It was in 1980 that Furchgott & Zawadzki first described endothelium- dependent relaxation of the blood vessels by acetylcholine. Further studies in 1984 revealed that other factors such as bradykinin, histamine and 5-hydroxytryptamine release endothelium derived relaxing factor (EDRF), which can modulate vessel tone. EDRF was shown to stimulate soluble guanylate cyclase and was inhibited by haemoglobin. In 1986 it was demonstrated that superoxide (O2) anions mediated EDRF inactivation and that the inhibitors of EDRF generated superoxide (O2) anions in solution as a mean to inhibit EDRF. It was later established that all compounds that inhibit EDRF have one property in common, redox activity, which accounted for their inhibitory action on EDRF. One exception was haemoglobin, which inactivates EDRF by binding to it. In 1987 Furchgott proposed that EDRF might be nitric oxide (NO) based on a study of the transient relaxations of endothelium-denuded rings of rabbit aorta to ‘acidified’ inorganic nitrite (NO) solutions and the observations that superoxide dismutase (SOD, which removes O2) protected EDRF. Till then NO was not known to be produced in mammalian cells. In 1988 Palmer et al could detect NO production both biologically and chemically by chemiluminescence. The following year in 1989 the enzyme responsible for NO production, NO synthase, was discovered and L-arginine:NO pathway was proposed.

Roles of L-arginine:NO pathway

By 1987 it was proposed that NO is generated in tissues other than endothelium. Hibbs et al and Marletta et al proposed that NO was generated by macrophages. Moreover release of EDRF was demonstrated in cerebellar cells following activation with N-methyl-D- aspartate (NMDA ). Both noradrenergic and cholinergic responses are ‘controlled’ by the nitrergic system so that the release of NO (e.g., during electrical field stimulation) counteracts and dominates the response to the noradrenergic or cholinergic stimulus (Cellek & Moncada, 1997). Mechanism of penile erection was unveiled by the studies on nitrergic neurotransmission that led to therapeutic intervention. Selective damage of nitrergic nerves in disease states was proposed as a potent mechanism of pathophysiology. Broadly three areas of research based on three isoforms of NOS came into being;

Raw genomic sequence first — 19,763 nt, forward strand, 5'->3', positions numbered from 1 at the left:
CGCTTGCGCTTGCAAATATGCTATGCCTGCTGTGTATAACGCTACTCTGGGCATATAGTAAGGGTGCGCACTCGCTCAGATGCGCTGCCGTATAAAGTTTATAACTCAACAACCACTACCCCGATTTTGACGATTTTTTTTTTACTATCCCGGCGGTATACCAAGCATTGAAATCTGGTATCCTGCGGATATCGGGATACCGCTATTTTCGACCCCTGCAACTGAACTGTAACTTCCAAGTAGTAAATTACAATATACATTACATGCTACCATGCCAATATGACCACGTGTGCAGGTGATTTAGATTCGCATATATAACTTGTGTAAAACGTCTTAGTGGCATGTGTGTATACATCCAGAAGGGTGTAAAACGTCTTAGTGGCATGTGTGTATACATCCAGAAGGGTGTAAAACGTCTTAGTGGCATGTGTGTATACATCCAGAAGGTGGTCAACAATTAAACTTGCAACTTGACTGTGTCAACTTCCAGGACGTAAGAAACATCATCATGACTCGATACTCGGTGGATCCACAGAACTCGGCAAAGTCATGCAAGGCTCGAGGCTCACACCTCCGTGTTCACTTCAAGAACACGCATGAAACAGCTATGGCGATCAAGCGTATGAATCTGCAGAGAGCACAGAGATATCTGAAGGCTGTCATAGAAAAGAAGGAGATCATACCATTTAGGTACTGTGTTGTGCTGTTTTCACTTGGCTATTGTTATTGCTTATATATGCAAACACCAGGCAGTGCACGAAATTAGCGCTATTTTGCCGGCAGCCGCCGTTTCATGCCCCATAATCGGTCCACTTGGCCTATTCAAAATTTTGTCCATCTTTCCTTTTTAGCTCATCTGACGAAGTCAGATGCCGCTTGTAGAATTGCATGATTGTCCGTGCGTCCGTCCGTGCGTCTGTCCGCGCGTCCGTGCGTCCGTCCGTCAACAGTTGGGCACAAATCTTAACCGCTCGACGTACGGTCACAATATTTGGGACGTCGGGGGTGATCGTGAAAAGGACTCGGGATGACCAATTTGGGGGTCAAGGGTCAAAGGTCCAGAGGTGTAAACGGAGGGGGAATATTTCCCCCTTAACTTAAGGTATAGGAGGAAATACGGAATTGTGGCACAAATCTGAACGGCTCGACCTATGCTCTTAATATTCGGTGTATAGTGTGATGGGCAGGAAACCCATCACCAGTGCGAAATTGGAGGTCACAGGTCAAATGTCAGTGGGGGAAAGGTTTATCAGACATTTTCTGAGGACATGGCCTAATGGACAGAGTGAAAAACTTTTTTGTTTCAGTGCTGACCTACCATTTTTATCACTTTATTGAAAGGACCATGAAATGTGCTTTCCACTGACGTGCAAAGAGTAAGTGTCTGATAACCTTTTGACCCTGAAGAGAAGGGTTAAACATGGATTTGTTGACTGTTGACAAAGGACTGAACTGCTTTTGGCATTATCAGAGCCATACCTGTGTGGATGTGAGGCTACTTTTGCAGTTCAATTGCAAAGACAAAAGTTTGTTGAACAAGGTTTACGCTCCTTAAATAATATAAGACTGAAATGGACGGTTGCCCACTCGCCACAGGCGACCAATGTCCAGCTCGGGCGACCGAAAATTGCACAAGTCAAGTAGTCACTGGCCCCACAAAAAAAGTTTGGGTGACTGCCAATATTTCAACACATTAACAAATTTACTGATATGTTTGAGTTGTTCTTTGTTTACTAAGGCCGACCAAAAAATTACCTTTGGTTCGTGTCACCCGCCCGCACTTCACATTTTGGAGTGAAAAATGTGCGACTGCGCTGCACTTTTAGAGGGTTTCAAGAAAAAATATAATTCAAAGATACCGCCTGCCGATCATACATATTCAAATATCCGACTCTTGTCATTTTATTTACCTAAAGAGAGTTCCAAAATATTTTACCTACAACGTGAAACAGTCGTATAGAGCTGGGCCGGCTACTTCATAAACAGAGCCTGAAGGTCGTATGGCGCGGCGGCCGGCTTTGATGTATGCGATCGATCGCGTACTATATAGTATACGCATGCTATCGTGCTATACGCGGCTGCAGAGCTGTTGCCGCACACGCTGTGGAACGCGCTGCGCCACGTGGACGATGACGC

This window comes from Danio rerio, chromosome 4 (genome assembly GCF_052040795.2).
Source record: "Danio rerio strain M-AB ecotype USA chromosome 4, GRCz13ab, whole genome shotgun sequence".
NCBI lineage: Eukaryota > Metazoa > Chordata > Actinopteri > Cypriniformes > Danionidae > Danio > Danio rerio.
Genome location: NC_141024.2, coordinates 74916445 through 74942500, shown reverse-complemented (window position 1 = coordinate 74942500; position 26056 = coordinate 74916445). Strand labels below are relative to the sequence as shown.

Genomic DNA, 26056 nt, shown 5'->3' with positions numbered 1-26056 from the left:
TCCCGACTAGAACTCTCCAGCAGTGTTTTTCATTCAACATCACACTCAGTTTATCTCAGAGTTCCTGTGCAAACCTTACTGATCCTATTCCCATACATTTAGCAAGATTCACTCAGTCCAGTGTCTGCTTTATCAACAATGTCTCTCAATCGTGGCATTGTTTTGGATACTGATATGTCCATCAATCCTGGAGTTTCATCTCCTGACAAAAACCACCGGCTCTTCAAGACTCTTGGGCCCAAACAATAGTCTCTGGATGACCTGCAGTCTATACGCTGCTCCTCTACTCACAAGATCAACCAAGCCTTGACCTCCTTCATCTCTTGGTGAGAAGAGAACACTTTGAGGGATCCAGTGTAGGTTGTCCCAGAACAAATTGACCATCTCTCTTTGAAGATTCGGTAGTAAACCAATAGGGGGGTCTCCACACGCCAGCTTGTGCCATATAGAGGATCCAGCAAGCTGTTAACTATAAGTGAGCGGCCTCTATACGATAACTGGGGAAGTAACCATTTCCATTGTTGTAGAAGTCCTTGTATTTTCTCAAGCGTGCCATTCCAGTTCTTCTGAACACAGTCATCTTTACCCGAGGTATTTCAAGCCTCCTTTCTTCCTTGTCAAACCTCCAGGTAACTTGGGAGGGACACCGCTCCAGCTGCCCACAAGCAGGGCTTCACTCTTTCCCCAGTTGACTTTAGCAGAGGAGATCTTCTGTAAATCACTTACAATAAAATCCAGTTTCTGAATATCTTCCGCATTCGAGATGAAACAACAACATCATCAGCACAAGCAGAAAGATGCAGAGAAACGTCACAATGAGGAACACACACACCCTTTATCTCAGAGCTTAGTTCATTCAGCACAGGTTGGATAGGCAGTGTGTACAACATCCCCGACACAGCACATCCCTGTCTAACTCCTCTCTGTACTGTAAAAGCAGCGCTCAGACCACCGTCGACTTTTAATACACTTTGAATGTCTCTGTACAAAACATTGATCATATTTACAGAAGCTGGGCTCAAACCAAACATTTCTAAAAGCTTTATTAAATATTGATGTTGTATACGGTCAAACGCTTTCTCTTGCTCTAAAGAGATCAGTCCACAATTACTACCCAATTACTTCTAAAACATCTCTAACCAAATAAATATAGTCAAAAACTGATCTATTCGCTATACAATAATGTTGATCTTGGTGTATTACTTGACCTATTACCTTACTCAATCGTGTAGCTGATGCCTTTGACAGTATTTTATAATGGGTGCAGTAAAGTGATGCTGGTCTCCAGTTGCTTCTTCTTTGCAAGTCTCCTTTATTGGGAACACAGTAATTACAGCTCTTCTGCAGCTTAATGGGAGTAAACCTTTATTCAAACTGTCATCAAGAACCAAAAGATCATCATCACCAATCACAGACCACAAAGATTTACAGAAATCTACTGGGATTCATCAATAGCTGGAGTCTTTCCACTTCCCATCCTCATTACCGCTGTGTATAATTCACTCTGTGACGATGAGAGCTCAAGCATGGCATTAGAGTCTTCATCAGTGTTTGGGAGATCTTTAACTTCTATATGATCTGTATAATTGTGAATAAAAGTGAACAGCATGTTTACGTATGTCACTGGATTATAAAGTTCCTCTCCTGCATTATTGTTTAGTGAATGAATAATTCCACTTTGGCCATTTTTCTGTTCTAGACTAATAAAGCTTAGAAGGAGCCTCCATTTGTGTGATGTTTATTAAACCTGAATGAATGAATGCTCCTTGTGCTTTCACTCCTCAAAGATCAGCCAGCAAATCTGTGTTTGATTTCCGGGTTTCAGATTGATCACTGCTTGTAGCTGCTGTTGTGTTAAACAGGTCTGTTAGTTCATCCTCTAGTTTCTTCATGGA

• cardiovascular
  • nervous
  • immunology

Identification of NG-monomethyl-L-arginine (L-NMMA) as an inhibitor of the synthesis of NO lay the basis of future research into investigating the role of NO in biological systems. In 1989 it was demonstrated that intravenous infusion of L-NMMA resulted in increase in blood pressure that was reversible by infusing L-arginine. NO was thus implicated in constantly maintaining blood vessel tone. eNOS knockout studies showed a hypertensive phenotypes in the animal models and over expression of eNOS led to lowering of the blood pressure. Furthermore, eNOS activation was attributed to phosphorylation of a specific tyrosine residue in the enzyme.

NO and Mitochondria 

https://pharmaceuticalintelligence.com/2012/09/16/nitric-oxide-has-a-ubiquitous-role-in-the-regulation-of-glycolysis-with-a-concomitant-influence-on-mitochondrial-function/

NO reacts with some of the complexes of the respiratory chain, and inhibits mitochondrial respiration – this is a well accepted notion. Initially it was believed that the target for NO was soluble guanylate cyclase, which in vasculature would lead to elevation of cGMP that eventually results in NO mediated vasodilatation and platelet aggregation inhibition. In 1994, another potential target, cytochrome c oxidase, for inhibitory effects of NO was discovered. This was a reversible effect, in competition with oxygen concentrations. Increases in NO production were also shown to inhibit cellular respiration irreversibly by selectively inhibiting complex I . Hence in 2002 it was proposed that this might be a mechanism through which cell pathology was initiated in certain conditions. Furthermore, NO was proposed to be implicated in the activation of the grp78-dependent stress response , via modulating calcium-related interaction between mitochondria and endoplasmic reticulum . This host defence mechanism might also have role in vasculature. Further evidence was provided in 2003 to link the role of NO in mitochondrogenesis and thus indicating that NO might be involved in the regulation of the balance between glycolysis and oxidative phosphorylation in cells.